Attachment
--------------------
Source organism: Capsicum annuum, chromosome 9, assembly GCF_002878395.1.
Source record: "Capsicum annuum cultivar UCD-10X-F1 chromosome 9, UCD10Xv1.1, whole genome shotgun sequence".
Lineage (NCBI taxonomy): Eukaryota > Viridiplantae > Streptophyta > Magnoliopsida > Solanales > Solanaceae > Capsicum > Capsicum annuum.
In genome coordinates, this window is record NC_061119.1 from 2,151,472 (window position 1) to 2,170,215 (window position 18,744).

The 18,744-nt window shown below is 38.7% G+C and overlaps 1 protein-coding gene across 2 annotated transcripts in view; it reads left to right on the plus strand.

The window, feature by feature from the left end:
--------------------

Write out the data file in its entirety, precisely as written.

Source organism: Capsicum annuum, chromosome 9, assembly GCF_002878395.1.
Source record: "Capsicum annuum cultivar UCD-10X-F1 chromosome 9, UCD10Xv1.1, whole genome shotgun sequence".
Lineage (NCBI taxonomy): Eukaryota > Viridiplantae > Streptophyta > Magnoliopsida > Solanales > Solanaceae > Capsicum > Capsicum annuum.
In genome coordinates, this window is record NC_061119.1 from 2,151,472 (window position 1) to 2,170,215 (window position 18,744).

The 18,744-nt window shown below is 38.7% G+C and overlaps 1 protein-coding gene across 2 annotated transcripts in view; it reads left to right on the plus strand.

The window, feature by feature from the left end: